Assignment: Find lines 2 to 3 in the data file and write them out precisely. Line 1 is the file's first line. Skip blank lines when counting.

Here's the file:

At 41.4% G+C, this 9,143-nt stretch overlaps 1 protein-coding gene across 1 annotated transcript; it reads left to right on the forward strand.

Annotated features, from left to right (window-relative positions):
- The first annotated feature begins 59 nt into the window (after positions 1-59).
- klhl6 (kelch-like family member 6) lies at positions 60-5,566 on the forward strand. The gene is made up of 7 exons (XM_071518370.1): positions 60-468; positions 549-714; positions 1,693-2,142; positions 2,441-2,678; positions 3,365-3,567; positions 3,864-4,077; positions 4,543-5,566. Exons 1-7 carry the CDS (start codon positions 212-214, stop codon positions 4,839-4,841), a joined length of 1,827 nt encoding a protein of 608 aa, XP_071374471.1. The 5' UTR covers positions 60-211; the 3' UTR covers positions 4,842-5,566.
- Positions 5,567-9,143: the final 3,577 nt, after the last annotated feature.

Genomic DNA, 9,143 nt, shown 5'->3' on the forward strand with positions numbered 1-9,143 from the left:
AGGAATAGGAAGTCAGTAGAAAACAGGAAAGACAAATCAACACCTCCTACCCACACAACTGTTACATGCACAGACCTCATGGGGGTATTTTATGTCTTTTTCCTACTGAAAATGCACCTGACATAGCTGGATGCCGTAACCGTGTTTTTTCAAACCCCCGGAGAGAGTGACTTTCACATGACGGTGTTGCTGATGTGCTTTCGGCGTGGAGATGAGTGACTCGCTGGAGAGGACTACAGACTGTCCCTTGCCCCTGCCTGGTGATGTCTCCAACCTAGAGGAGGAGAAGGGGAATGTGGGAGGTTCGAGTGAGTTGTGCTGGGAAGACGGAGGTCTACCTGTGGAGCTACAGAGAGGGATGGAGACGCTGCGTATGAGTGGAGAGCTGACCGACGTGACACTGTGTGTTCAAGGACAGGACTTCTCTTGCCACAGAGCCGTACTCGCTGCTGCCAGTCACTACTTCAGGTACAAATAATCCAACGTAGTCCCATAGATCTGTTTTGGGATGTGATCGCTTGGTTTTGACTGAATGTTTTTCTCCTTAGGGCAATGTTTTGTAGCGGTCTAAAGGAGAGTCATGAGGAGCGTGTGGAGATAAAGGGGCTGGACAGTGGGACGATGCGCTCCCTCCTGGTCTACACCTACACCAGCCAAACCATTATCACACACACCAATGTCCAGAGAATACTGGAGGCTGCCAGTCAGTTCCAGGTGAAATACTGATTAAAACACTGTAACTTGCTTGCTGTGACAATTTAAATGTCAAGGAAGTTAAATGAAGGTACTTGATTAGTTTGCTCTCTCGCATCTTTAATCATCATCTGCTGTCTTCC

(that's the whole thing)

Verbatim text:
Annotated features, from left to right (window-relative positions):
- The first annotated feature begins 59 nt into the window (after positions 1-59).